Objective 3: Improve the sustainability of high nature value traditional farming systems
3a – Elan Hay Meadows
Over the years the number of hay meadows on Elan have declined because of low yields of fodder. A grant scheme will be developed to encourage tenants to restore old hay meadows and establish new ones. The high landscape value of hay meadows in full bloom will be of enormous benefit to nature and will be a sight worth seeing by visitors to Elan.
3b – Elan Rhos Hay
Rhos hay production on the open hill, which is the cutting and baling of molinia for use as bedding and feed was a traditional farming practice years ago but it is virtually extinct in Wales today. The practice has benefits for nature by ensuring greater diversity of management on the open hill and can also have economic benefits for the farmer if a suitable use can be found for the cut hay. A small grant scheme will be established to encourage rhos hay production whilst different uses will be investigated in order to develop a better economic benefit for the product.
3c – Elan Ram Scheme
Elan already has its own sheep breed characteristics which have evolved over generations of breeding and hefting. Changes in agricultural policy and market condition have led to changes in management practices that put the unique qualities of the breed at risk. The aim with this project is to develop a cooperative sheep breeding scheme amongst Elan farmers to ensure that only approved breeding stock with Elan type qualities of hardness and hefting instinct are used in their flocks.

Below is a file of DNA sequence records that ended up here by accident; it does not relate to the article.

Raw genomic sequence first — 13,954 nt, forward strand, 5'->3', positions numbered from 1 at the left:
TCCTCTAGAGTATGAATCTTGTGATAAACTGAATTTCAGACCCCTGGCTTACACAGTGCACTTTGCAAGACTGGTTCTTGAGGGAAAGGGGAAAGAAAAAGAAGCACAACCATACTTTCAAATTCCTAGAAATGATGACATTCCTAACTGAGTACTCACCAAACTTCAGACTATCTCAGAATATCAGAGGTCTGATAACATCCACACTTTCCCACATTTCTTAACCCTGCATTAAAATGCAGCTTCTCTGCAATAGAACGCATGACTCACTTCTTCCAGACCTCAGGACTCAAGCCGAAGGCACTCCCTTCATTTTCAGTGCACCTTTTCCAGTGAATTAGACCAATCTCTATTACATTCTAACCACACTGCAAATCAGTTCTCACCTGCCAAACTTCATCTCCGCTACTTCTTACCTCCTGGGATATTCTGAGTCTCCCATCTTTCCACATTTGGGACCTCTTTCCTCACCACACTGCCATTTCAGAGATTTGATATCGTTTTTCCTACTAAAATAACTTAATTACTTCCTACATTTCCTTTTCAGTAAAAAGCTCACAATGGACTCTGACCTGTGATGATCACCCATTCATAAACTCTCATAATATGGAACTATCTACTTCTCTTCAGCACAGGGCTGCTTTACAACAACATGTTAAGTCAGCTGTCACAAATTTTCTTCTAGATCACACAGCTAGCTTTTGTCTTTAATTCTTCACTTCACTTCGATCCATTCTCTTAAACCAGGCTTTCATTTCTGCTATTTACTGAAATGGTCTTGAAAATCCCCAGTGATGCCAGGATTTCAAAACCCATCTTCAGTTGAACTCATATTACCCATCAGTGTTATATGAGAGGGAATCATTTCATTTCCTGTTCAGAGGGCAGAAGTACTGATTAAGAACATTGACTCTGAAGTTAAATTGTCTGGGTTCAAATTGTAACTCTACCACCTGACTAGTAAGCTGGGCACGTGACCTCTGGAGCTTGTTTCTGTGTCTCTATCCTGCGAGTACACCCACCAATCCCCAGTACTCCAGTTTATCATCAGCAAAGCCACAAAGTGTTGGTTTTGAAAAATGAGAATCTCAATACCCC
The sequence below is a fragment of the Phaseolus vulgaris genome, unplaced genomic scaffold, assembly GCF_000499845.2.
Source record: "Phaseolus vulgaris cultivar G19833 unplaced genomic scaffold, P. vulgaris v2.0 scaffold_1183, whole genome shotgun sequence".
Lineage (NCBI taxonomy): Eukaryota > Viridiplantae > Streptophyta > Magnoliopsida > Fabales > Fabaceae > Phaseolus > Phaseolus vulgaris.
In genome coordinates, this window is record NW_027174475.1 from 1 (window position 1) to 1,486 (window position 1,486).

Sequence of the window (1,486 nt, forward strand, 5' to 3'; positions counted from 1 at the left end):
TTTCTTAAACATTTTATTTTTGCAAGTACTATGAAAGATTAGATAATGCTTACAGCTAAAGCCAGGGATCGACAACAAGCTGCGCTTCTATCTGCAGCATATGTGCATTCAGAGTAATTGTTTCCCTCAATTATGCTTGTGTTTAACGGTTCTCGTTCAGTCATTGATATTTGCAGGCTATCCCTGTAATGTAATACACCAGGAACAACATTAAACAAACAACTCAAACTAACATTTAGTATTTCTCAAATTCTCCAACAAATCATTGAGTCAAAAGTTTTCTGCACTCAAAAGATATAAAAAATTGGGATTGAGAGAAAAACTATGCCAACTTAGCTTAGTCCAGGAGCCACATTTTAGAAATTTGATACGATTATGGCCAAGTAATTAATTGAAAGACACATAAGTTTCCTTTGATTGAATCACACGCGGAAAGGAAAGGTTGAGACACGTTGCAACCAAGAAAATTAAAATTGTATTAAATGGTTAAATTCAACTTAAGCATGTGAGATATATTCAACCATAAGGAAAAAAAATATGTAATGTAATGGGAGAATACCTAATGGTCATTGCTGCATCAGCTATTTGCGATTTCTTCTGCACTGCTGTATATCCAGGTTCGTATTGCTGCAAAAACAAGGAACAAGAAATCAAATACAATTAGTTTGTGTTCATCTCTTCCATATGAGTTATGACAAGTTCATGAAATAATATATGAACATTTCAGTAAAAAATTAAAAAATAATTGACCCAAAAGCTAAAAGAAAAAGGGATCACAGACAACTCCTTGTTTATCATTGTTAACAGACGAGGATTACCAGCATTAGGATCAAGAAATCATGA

3d – Elan Cattle Grazing
Traditionally, small-scale cattle keeping formed a key part of farming in Elan, but today, only a handful of farms continue this practice. We know that having cattle grazing extensively on the open hill and on some enclosed habitats is hugely beneficial for nature – helping to maintain an open sward where a host of different plants, fungi and animals can thrive. We want to encourage Elan farmers to carry on keeping cattle, to keep more cattle and to graze cattle on key habitats where they can be most beneficial for nature. This project will support farmers to do this by helping to overcome some of the barriers that exist to cattle farming.
3e – Elan Wethers
Wethers - castrated male sheep were once traditionally kept as a key part of the mountain flock in the Elan area. Wethers are tougher than the ewes and are able to guide the flock to safety or to find food in the hard winter months. For this reason they are known locally as ‘the kings of the mountain’. Recently, the lack of a defined market for wethers has seen the loss of this type of animal from our hills. However, wether meat is delicious and in this project we will pilot its promotion through outlets such as Elan’s visitor centre. The project will see if sustainably produced wether meat production could become a component of Elan’s farming systems and local farming culture once again.